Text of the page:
The media business has changed in recent years with blogs and social media and the internet bloated with information. Networks now have political identity, FOX for conservative views, the other networks lean left. I once liked CNN, started by Ted Turner and the best news source in America. While traveling in foreign countries I could always find a CNN station, maybe in Spanish or Arabic, but covering world news events.
The same pattern has befallen the newspaper world. We have liberal and conservative newspapers. In Colorado we once had a choice between The Rocky Mountain News and The Denver Post. They seemed to swing back and forth in editorial coverage depending upon ownership. The “Rocky,” owned by Scripps-Howard out of Cincinnati, and in recent years, The Denver Post locally owned by newspaper magnet Dean Singleton, who made Denver his home base for his 165 publications. We know that Alden Capital, a New York hedge fund became the eventual owners of The Denver Post and a large group of Colorado daily and weekly newspapers that include Boulder, Longmont, Loveland, Sterling, Greeley, Ft. Morgan, Burlington, Lamar, and many more.
Alden has been the successful bidder for Tribune Newspapers for an estimated $630 million that will make them the largest newspaper organization of major newspapers in the United States.
The Denver Post is part of this team of leading newspapers flags.
When Singleton sold his newspapers, the new ownership made severe cuts in the newspaper’s Pulitzer prize-winning staff. The cuts were necessary to sustain the newspaper’s profitability and remember that the newspaper was no longer locally owned in Denver.
Three years ago, the veteran newspaper staffer launched the non-profit Colorado Sun as a digital newspaper and has sustained that operation for the past three years. Lately they have suffered financial duress due to COVID-19, like all area newspapers.
Last week The Colorado Sun was able to partner with The National Trust for Local News and complete the purchase of the Healey family of 24 local newspapers. Six months ago, I joined Jerry Healey for lunch at The Twin Dragon restaurant in Englewood, close to his nearby headquarters, for a cordial lunch. Healey is currently the president of the Colorado Press Association. I served the Association twice as president decades ago.
During the lunch he offered to purchase The Villager, I declined. I offered to purchase The Littleton Independent, he declined as well. He did explain that he, and his wife Ann, would like to sell their newspapers and they would like to retire. If I was much younger, his stable of newspapers would have been a challenging opportunity.
My wife Gerri and myself should have retired years ago, but we like the newspaper business and have enjoyed the industry for many decades. The Villager keeps us active in the media world and community activities.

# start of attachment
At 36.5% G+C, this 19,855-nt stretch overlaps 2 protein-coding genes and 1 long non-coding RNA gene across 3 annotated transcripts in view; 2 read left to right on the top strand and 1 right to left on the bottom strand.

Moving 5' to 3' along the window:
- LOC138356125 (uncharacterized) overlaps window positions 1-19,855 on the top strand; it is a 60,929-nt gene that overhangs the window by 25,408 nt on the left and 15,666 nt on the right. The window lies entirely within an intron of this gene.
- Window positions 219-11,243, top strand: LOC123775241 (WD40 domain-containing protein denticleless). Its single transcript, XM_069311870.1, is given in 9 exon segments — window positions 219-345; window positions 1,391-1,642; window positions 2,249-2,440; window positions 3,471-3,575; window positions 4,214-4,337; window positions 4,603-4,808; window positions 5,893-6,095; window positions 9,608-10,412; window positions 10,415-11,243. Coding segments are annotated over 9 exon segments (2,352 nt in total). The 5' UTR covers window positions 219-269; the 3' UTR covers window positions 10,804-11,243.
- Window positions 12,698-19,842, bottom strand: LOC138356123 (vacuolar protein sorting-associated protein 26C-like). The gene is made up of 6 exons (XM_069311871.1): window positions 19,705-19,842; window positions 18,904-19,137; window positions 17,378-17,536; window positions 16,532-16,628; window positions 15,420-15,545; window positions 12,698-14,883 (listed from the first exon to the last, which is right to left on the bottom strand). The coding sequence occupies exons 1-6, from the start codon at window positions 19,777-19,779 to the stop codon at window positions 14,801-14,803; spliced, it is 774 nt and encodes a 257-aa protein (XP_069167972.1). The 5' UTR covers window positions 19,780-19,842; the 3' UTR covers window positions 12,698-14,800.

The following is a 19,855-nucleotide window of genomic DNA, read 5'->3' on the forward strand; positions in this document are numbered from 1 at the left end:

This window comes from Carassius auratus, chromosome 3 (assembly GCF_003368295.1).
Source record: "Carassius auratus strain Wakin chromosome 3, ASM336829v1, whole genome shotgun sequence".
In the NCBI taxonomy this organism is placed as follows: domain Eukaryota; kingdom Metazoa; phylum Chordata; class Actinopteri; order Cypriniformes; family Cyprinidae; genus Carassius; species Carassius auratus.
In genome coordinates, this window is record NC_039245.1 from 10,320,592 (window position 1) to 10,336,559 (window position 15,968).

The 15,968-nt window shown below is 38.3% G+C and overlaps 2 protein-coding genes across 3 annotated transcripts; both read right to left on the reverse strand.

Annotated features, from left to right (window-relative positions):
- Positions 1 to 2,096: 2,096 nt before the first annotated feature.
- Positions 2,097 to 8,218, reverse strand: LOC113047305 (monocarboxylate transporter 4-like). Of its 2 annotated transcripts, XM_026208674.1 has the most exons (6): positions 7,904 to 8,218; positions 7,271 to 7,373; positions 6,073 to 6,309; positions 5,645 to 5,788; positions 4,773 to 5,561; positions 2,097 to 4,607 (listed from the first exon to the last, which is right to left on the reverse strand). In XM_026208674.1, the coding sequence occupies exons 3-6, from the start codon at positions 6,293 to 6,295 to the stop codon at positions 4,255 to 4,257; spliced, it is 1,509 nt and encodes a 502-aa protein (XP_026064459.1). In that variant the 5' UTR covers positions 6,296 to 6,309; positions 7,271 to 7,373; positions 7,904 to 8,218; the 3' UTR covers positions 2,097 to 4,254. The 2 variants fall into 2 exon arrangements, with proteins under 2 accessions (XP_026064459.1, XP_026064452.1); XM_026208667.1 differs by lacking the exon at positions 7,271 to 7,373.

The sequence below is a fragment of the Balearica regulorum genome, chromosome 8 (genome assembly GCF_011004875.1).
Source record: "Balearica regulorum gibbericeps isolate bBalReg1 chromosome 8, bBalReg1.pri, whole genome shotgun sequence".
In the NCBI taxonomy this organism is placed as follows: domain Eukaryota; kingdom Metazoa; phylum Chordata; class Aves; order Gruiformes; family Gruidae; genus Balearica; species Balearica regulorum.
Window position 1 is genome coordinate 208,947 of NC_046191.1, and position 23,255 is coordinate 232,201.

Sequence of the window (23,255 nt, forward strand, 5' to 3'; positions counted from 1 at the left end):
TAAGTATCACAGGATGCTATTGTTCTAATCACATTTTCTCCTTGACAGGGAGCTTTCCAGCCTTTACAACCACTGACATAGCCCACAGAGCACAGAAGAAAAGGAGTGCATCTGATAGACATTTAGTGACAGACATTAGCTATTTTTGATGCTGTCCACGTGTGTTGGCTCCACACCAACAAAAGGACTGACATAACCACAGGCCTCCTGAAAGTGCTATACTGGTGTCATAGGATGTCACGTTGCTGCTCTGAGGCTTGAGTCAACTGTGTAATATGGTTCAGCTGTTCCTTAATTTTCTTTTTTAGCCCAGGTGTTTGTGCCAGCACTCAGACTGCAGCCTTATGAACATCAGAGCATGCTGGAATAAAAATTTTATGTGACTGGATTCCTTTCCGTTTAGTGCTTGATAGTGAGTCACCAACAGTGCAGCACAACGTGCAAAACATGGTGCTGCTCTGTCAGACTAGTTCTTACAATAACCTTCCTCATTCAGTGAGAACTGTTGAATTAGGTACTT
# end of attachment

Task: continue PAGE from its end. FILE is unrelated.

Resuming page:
My view of the non-profit world is that foundations, who enjoy a tax-free existence, should be assisting those in need. And, helping organizations that deal with youth like Boy and Girl scouts. I think there are no better non-profits than The Salvation Army and Goodwill Industries, along with the many of others The Villager proudly features.
It is my belief that non-profits should not be purchasing or funding newspapers.
In recent years some Foundations have wiggled their way around the 501-C3 laws to make political oriented grants. When a Trust Fund finances a 24-newspaper buyout, what is the real motive? Does a New York entity really care about newspapers in Colorado? How much independence will The Colorado Sun maintain with their new non-profit ownership? How deep are these trust fund pockets?
Will The Colorado Sun have to make the necessary cuts in these 24 papers to survive the competition from The Denver Post and newly established digital Denver Gazette? The new conservative newspaper is owned by a Phil Anschutz corporation, the same owner of the Colorado Springs Gazette-Telegraph and the nearby historic Broadmoor hotel. I note the hotel ads in the Daily Denver Gazette.
What is really unique is that the Colorado Springs newspaper is printed at The Denver Post plant in Denver. It was my belief, and many others, that sooner or later, Anschutz would purchase The Denver Post. However, with the growth and expansion of Alden, the Post is probably not for sale being profitable, according to reliable sources.
It appears at this point in time The Villager is one of a few independent newspapers left in the metro area.
It seems that we’re caught up in a battle of media titans and it appears that the more liberal Sun will battle the conservative Gazette. Both newspapers are cutting edge digital newspapers.
How long will it be before the weekly newspapers are just on-line? The Denver Post will remain the stoic daily print newspaper with editorials reprinted from the Washington Post and The New York Times. They also have online editions along with print editions.
The Villager will continue to provide local news, features, and columns just like we’ve done for the past 39 years. Watch for our new ‘Looking Back” photos of Villagers taken during the past four decades.
We’ve recently had a resurgence of subscriptions and many calls of support at 303-773-8313. What else can you buy delivered to your home for a scant $1 a week? I spent $8 for two coffees at Starbucks Saturday morning.
Our circulation manager has been in the hospital for the past month after he became seriously ill from COVID-19. He contracted COVID-19 shortly after traveling on a vacation, not in the office.
Where this road leads only time will tell. The Villager will just continue on serving the good people of Arapahoe County and surrounding areas.